January 31, 2018
KANSAS CITY, Kan. — An act of extreme kindness by one man sparked a chain of giving and receiving among 10 people for a total of 5 kidney transplants over 2 days at The University of Kansas Health System. It's the longest living internal kidney donor transplant chain in the Kansas City area.
A total of 10 surgeries took place Monday, January 29, and Tuesday, January 30 – 5 surgeries to remove the living donor kidneys and 5 surgeries to implant the gift of life into waiting recipients. The donors and recipients were all doing well following their surgeries and continue to heal.
"These 5 patients were transplanted by the gift of 5 people willing to donate and helped by the hard work and contribution of nurses, coordinators and operating room teams," Timothy Schmitt, MD, director of transplantation at The University of Kansas Health System says. "It was an awesome 2 days."
The chain began when a donor who was not a good match for his friend was willing to give his kidney to a stranger. His act of kindness inspired others wanting to help loved ones who were also a mismatch.
"Kidney chains like this often begin with a single person willing to give their healthy kidney to someone in need," says Jaime Bartley, MSN, RN, and organ transplant manager at The University of Kansas Health System. "We realized we had a chain of potential donors and recipients. Everyone was eager to help when they realized the potential to save lives."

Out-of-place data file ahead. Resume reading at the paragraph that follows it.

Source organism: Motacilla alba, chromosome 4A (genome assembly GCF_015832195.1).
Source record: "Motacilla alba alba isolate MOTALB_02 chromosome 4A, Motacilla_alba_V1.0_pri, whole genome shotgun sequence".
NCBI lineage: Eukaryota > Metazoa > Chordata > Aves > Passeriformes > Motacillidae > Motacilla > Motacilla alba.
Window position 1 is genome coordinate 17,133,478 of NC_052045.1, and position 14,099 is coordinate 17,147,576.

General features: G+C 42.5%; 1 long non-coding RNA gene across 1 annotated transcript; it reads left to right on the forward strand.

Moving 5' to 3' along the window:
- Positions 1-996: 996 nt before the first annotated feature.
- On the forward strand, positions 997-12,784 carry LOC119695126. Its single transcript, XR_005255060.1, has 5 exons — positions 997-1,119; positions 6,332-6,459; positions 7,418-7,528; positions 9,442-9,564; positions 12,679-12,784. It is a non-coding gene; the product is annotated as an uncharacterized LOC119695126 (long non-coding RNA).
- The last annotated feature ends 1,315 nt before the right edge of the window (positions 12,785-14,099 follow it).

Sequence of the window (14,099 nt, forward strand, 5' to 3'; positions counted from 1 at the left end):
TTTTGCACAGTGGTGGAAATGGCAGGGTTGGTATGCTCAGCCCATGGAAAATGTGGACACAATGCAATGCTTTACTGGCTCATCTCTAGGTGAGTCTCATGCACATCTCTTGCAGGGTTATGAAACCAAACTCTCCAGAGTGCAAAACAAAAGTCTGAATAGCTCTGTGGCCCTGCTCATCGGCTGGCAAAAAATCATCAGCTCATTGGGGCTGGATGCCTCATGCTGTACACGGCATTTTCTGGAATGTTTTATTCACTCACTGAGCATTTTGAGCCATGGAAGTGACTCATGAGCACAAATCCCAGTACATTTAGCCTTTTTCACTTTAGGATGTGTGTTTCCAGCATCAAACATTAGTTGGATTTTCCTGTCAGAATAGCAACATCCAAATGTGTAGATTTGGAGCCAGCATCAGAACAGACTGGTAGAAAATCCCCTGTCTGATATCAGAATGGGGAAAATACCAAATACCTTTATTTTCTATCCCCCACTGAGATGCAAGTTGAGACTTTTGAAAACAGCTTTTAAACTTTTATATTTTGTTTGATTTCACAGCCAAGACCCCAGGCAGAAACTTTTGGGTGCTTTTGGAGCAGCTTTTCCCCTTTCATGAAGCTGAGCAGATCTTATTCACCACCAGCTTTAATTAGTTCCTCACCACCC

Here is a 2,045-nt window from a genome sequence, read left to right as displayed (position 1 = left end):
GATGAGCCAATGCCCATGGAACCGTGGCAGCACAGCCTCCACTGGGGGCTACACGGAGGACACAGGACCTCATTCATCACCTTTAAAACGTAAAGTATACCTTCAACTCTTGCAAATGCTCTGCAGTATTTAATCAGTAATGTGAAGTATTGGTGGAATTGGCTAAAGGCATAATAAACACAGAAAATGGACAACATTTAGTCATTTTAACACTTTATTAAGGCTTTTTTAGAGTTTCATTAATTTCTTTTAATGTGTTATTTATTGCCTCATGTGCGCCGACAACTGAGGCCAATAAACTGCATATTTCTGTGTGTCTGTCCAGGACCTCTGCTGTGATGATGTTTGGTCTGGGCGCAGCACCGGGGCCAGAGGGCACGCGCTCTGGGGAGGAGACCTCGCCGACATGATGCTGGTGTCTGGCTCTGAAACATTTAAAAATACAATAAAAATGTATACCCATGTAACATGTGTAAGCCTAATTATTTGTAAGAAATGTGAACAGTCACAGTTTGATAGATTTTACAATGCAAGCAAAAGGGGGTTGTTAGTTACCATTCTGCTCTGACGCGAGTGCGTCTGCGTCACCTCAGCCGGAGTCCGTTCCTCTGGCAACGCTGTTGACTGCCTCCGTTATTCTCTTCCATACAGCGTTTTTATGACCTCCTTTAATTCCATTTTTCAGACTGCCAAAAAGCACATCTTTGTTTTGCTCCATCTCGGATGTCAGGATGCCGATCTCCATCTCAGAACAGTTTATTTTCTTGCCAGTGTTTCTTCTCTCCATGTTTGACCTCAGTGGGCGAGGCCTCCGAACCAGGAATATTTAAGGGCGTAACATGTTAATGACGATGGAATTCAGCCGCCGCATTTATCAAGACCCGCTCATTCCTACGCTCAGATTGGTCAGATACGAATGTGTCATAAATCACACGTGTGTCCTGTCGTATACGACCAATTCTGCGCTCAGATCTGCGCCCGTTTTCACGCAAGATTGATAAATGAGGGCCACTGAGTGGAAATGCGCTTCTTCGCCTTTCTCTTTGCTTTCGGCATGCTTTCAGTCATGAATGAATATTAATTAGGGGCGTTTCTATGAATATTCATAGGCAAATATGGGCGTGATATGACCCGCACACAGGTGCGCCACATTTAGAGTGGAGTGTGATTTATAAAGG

There are hundreds of patients at the health system listed for a kidney transplant and often with living donors who are not a direct match. Bartley and physicians agree the complexity of coordinating multiple evaluations, pre-operative visits, surgeries and the followup care is possible at the health system because of the breadth and depth of the transplant team.
"While our transplant team has the confidence to do what it takes to benefit our patients, none of this would have been possible without the selfless actions of the organ donors," says Sean Kumer, MD, PhD, physician vice president of operative services at The University of Kansas Health System. "It takes that first anonymous donor willing to donate a kidney to someone they don't know and may never meet to get the chain started."
"It is not uncommon for donors to be incompatible with their intended recipient because of blood type or other complications," says Amna Ilahe, MBBS, former director of the living donor program. "This even shows how creative transplantation can get to make sure a living donor's desire to help a friend or family member is realized."
Diane Cibrik, MD, MS, medical director of kidney transplantation, notes live patient kidney donations provide better outcomes for patients, including longer life for the transplanted organ. This, Dr. Cibrik says, was another motivating factor that led to staff working hundreds of hours to create the complex chain.
"A chain of 4 patients is very common in transplantation. Every time you add another person to the chain, it adds more planning. That's why this region has never seen a 10-person chain before. Now that we have done a 10-person chain, we feel we can work together to build larger chains including some chains that go on for years," Dr. Cibrik says.
Although the surgeries were all performed at The University of Kansas Hospital in Kansas City, Kansas, people in the chain came from Independence, Missouri; Wichita, Kansas; Manhattan, Kansas; and other hometowns not released out of respect for patients' requests for privacy.